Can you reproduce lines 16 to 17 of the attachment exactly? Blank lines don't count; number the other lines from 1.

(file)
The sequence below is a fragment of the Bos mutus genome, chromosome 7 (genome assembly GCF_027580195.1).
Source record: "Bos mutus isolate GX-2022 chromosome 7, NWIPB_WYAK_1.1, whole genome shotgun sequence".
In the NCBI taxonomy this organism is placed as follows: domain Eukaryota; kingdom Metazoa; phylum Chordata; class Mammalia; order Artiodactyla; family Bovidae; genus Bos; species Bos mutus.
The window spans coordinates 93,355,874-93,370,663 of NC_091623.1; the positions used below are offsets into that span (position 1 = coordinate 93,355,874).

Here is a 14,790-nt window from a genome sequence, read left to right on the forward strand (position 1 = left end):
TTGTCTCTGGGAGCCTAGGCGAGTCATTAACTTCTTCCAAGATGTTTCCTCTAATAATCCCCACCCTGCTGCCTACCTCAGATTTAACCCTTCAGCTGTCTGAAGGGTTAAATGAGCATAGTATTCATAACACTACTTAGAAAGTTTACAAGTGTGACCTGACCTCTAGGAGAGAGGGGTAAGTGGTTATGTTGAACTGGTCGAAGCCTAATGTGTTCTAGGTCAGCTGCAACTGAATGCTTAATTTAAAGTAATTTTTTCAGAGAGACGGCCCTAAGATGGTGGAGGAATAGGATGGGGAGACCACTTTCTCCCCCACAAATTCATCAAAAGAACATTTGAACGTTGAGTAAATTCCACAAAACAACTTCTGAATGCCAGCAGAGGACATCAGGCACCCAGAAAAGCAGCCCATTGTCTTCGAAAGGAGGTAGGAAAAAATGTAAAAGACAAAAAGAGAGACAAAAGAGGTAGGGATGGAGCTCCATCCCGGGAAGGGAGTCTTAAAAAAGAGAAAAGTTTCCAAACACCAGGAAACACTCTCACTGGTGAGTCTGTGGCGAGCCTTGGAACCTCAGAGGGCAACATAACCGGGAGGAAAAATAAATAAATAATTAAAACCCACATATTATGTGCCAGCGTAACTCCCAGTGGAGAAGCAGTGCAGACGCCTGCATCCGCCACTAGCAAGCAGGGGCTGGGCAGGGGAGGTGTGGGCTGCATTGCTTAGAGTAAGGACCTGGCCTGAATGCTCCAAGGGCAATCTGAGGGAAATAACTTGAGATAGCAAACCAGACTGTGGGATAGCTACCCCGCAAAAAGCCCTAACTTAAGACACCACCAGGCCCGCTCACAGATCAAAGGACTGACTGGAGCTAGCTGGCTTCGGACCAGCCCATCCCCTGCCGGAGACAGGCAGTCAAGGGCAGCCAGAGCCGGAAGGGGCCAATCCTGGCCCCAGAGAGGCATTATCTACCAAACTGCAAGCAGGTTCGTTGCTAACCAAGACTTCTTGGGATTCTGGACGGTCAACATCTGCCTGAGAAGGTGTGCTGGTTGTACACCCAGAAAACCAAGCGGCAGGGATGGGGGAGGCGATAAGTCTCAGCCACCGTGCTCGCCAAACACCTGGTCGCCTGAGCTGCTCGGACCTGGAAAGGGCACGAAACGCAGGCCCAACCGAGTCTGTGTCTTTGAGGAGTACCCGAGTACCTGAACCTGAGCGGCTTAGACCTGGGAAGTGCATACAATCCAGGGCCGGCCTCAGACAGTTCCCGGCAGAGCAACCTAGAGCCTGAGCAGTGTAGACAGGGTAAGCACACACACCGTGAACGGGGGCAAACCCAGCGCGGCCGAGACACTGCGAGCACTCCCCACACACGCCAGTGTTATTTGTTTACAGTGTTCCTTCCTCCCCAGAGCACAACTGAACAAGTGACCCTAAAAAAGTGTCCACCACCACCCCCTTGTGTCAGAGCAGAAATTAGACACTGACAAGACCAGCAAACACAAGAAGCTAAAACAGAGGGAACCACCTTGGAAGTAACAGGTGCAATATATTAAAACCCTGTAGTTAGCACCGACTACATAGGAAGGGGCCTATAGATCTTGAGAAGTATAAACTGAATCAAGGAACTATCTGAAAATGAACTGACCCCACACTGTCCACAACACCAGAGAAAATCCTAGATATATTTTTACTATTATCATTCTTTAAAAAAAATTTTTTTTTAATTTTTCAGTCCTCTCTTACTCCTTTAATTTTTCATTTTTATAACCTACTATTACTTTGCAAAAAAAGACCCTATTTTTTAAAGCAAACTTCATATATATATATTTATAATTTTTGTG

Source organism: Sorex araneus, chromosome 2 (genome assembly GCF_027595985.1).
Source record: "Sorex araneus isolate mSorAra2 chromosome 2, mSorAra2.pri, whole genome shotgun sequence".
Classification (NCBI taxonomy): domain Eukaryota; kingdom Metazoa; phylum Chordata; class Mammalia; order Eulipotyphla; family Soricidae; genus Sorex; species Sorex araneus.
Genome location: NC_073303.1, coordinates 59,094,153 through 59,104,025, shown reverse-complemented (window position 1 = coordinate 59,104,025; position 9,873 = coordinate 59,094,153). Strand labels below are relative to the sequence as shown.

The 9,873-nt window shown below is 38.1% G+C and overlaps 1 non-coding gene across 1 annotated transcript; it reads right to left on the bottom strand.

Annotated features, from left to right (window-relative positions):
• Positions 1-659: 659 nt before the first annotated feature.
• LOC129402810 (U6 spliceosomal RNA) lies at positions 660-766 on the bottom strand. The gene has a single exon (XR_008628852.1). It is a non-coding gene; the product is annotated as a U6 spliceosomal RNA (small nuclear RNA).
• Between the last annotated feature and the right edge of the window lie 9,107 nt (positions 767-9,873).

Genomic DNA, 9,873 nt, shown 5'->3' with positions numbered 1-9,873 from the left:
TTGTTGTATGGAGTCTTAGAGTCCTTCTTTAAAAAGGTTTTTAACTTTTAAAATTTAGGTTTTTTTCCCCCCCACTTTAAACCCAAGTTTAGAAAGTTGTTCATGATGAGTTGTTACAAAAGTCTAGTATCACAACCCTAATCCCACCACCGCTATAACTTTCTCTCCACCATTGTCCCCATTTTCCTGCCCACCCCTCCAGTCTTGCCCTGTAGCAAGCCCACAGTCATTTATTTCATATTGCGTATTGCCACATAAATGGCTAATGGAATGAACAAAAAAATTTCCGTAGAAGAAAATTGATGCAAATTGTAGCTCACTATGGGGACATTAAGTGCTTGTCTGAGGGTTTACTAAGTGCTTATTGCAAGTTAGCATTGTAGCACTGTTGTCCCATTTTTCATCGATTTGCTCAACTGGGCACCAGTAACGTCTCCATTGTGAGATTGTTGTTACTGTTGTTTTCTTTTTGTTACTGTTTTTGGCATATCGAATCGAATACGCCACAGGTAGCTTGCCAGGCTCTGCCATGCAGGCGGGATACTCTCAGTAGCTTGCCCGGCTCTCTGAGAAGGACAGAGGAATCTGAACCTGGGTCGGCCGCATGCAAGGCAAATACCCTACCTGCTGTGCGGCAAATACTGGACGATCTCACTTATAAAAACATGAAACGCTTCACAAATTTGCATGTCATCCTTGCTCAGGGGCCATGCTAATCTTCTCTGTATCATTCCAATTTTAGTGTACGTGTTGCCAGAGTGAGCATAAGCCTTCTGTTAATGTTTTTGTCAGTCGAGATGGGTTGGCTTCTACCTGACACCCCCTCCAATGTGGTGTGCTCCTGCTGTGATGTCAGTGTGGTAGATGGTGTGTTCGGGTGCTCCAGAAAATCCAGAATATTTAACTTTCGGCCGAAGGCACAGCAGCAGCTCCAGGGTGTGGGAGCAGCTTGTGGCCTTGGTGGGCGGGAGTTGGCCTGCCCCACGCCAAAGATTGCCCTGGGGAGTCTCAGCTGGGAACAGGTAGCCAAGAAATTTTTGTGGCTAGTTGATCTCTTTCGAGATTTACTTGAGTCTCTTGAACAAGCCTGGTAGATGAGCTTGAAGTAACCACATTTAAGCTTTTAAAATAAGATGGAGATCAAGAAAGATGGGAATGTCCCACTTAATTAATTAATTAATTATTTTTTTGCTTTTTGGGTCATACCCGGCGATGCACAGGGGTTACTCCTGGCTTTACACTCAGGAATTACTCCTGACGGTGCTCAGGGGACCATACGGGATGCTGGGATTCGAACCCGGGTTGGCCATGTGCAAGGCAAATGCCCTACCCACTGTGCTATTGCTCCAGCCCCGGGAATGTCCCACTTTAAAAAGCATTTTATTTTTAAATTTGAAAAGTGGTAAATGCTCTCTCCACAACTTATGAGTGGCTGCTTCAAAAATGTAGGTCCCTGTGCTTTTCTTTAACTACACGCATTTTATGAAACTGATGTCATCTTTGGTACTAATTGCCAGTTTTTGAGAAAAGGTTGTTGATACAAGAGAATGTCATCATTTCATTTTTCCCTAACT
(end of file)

Genomic DNA, 9,873 nt, shown 5'->3' with positions numbered 1-9,873 from the left:
TTGTTGTATGGAGTCTTAGAGTCCTTCTTTAAAAAGGTTTTTAACTTTTAAAATTTAGGTTTTTTTCCCCCCCACTTTAAACCCAAGTTTAGAAAGTTGTTCATGATGAGTTGTTACAAAAGTCTAGTATCACAACCCTAATCCCACCACCGCTATAACTTTCTCTCCACCATTGTCCCCATTTTCCTGCCCACCCCTCCAGTCTTGCCCTGTAGCAAGCCCACAGTCATTTATTTCATATTGCGTATTGCCACATAAATGGCTAATGGAATGAACAAAAAAATTTCCGTAGAAGAAAATTGATGCAAATTGTAGCTCACTATGGGGACATTAAGTGCTTGTCTGAGGGTTTACTAAGTGCTTATTGCAAGTTAGCATTGTAGCACTGTTGTCCCATTTTTCATCGATTTGCTCAACTGGGCACCAGTAACGTCTCCATTGTGAGATTGTTGTTACTGTTGTTTTCTTTTTGTTACTGTTTTTGGCATATCGAATCGAATACGCCACAGGTAGCTTGCCAGGCTCTGCCATGCAGGCGGGATACTCTCAGTAGCTTGCCCGGCTCTCTGAGAAGGACAGAGGAATCTGAACCTGGGTCGGCCGCATGCAAGGCAAATACCCTACCTGCTGTGCGGCAAATACTGGACGATCTCACTTATAAAAACATGAAACGCTTCACAAATTTGCATGTCATCCTTGCTCAGGGGCCATGCTAATCTTCTCTGTATCATTCCAATTTTAGTGTACGTGTTGCCAGAGTGAGCATAAGCCTTCTGTTAATGTTTTTGTCAGTCGAGATGGGTTGGCTTCTACCTGACACCCCCTCCAATGTGGTGTGCTCCTGCTGTGATGTCAGTGTGGTAGATGGTGTGTTCGGGTGCTCCAGAAAATCCAGAATATTTAACTTTCGGCCGAAGGCACAGCAGCAGCTCCAGGGTGTGGGAGCAGCTTGTGGCCTTGGTGGGCGGGAGTTGGCCTGCCCCACGCCAAAGATTGCCCTGGGGAGTCTCAGCTGGGAACAGGTAGCCAAGAAATTTTTGTGGCTAGTTGATCTCTTTCGAGATTTACTTGAGTCTCTTGAACAAGCCTGGTAGATGAGCTTGAAGTAACCACATTTAAGCTTTTAAAATAAGATGGAGATCAAGAAAGATGGGAATGTCCCACTTAATTAATTAATTAATTATTTTTTTGCTTTTTGGGTCATACCCGGCGATGCACAGGGGTTACTCCTGGCTTTACACTCAGGAATTACTCCTGACGGTGCTCAGGGGACCATACGGGATGCTGGGATTCGAACCCGGGTTGGCCATGTGCAAGGCAAATGCCCTACCCACTGTGCTATTGCTCCAGCCCCGGGAATGTCCCACTTTAAAAAGCATTTTATTTTTAAATTTGAAAAGTGGTAAATGCTCTCTCCACAACTTATGAGTGGCTGCTTCAAAAATGTAGGTCCCTGTGCTTTTCTTTAACTACACGCATTTTATGAAACTGATGTCATCTTTGGTACTAATTGCCAGTTTTTGAGAAAAGGTTGTTGATACAAGAGAATGTCATCATTTCATTTTTCCCTAACT